My quick take:'In my previous Book Thoughts post I commented on how a similar change in the bookselling landscape is affecting the publics access to booksfor example, Scholastic Book Fairs are becoming a primary book buying source for some in the US due to the closure of local bookshops. I do note the concerns raised by retailers about there being a dominant retailer on the book selling horizon, not to mention the subsidies provided to international retailers working in the electronic space, but at the same time, my ailing hip pocket does welcome the competition and the ability to source difficult-t0-find books with relative ease and at considerable discounts.

Rubbos emphasis on the need for Australian retailers to be proactive in their approach to book selling is probably his most important point, and I think its this very approach that has seen a number of independent bookshops prevail on the bookish horizon whilst their chain counterparts have gone under. I think that booksellers working in the physical space need to be far more than a simple repository for books: the reason that so many of our independents are going strong is that theyve created a sense of community and identity around their shops. Their titles are curated, their staff knowledgeable, and they offer a host of events and special features that make their shop more than just a shop. However, the gradual shift to ebooks, a movement that'per this interview is estimated to hit critical point at Christmas this year, puts even these shops in jeopardy. When theres no longer a need to enter a store for a physical product, it becomes even tougher to entice a customer into a bookshop, particularly with marketing peripherals such as interviews and so forth also moving online. I think that in order to compete with the deep discounting of Amazon and Book Depository, independents need to increasingly shift their shops more towards a cultural centrepoint for the community, and to embrace as much of the digital world as they can, thus providing an enhanced reading/shopping experience in the ereader space.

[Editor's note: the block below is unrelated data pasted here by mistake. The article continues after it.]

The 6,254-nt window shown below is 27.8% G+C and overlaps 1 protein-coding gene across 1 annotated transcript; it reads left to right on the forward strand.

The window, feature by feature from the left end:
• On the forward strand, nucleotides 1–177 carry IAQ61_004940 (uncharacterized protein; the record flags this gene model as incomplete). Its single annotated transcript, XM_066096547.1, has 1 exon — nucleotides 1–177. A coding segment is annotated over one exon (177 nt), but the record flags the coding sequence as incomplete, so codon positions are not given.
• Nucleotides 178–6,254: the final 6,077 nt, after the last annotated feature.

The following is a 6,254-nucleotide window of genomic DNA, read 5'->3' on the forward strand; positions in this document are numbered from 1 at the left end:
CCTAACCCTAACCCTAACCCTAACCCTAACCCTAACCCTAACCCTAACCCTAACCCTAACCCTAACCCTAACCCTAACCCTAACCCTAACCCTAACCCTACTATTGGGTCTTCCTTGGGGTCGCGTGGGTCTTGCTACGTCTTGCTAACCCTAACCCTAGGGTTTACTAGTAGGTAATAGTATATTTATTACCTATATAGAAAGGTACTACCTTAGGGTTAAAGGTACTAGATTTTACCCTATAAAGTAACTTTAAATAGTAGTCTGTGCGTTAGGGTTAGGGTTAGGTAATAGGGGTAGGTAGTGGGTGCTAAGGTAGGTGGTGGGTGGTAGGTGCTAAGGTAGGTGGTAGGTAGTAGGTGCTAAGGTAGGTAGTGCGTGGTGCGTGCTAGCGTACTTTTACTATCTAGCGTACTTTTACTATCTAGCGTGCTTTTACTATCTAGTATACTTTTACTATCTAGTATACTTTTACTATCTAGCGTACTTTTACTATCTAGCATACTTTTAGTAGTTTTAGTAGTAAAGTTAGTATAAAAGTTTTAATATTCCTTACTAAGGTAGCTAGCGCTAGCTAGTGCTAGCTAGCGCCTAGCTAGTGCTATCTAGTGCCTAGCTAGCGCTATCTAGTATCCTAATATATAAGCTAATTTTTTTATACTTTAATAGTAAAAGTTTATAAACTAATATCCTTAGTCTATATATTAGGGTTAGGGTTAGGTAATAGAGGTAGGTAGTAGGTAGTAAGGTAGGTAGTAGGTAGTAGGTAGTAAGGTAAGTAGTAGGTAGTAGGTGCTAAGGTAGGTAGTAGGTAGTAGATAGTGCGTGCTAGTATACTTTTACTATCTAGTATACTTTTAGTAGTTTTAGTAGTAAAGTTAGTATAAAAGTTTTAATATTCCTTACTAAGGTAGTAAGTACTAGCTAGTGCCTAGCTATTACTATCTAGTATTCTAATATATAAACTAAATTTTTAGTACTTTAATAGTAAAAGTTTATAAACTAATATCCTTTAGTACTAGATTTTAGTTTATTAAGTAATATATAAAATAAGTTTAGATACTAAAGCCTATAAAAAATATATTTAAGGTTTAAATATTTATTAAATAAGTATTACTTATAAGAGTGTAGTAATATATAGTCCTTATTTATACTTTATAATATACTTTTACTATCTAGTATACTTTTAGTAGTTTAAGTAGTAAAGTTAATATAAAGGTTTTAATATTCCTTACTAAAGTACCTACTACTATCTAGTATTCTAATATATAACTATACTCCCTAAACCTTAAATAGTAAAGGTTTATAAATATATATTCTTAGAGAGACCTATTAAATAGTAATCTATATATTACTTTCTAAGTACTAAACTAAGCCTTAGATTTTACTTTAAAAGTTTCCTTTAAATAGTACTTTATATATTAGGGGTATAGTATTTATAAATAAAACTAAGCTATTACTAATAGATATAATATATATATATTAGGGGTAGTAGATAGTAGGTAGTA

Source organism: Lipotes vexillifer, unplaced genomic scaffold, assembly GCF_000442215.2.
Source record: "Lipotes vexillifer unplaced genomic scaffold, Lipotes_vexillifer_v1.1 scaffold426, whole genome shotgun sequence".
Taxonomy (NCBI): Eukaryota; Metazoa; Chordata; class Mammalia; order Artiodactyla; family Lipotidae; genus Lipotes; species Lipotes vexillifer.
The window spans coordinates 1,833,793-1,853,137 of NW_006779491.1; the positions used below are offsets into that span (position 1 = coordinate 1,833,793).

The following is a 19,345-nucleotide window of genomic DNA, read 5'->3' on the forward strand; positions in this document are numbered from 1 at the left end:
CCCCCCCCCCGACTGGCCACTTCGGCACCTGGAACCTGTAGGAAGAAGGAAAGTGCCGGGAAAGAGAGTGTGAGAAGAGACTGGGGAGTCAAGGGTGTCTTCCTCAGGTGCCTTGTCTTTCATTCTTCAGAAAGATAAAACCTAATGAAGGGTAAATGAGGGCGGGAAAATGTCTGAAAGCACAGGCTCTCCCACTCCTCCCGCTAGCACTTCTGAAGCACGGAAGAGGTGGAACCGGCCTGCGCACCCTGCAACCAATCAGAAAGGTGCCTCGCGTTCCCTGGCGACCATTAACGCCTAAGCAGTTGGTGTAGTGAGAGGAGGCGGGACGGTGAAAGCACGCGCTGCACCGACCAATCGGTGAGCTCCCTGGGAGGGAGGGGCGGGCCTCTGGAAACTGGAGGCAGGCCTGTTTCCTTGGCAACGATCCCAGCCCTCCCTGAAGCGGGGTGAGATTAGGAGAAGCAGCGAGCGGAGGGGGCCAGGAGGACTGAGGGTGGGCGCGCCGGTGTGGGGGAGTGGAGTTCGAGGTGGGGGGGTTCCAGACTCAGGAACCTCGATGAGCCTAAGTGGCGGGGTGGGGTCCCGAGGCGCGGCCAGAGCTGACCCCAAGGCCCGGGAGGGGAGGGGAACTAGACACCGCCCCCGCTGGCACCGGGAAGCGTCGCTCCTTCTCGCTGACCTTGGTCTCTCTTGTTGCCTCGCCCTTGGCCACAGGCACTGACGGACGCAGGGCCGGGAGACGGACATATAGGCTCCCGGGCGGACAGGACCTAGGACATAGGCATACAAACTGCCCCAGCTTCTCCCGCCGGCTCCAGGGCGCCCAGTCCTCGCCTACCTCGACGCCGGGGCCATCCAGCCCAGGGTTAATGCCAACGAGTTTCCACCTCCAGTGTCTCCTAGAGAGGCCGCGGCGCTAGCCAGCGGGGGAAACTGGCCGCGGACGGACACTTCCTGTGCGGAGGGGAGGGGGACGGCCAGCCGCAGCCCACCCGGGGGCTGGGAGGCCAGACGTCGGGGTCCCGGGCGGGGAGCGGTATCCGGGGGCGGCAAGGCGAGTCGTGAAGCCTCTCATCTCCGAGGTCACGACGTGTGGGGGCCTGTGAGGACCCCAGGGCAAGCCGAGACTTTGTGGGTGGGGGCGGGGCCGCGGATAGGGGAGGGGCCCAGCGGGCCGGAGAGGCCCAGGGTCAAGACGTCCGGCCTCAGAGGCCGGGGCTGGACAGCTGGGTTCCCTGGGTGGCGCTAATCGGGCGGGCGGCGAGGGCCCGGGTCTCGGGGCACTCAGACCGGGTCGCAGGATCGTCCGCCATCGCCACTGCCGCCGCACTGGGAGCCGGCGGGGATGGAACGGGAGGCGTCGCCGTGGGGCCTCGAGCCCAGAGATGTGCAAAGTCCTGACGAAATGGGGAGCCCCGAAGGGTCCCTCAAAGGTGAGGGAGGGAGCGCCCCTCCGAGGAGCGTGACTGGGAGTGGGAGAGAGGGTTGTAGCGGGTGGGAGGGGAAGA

With the New Cloud/Hosted Services, Are Publishers Changing?

My slightly cloudy take: the article looks to a few anecdotal cases where various big six publishers have been slowly adapting their production/distribution approaches to a cloud-focused paradigm. I think, personally, that this is inevitable. Publishing is, after all, all about the dissemination of intellectual content, and it only makes sense to shift from unwieldy and outmoded paper-based paradigms to global cloud-based ones. Moving the production process to the cloud is a valuable solution for companies whose teams not only increasingly have global assignations, but that are globally distributed as well. The cloud represents a way to streamline and simplify production processes, as well as a way to reduce the information losses that accompany staff turnover. Of course, problems will necessarily arise with things like company mergers and acquisitions, where old legacy systems have to be integrated into new system-wide approaches; and no doubt issues will also arise with smaller satellite offices that may have very different technological and reporting needs from their larger parent counterparts. There is always the risk of jumping on to the technology bandwagon merely for technologys sake, tooserious discussions will need to be had between IT services divisions and those actually working on the ground in editorial, production, and distribution.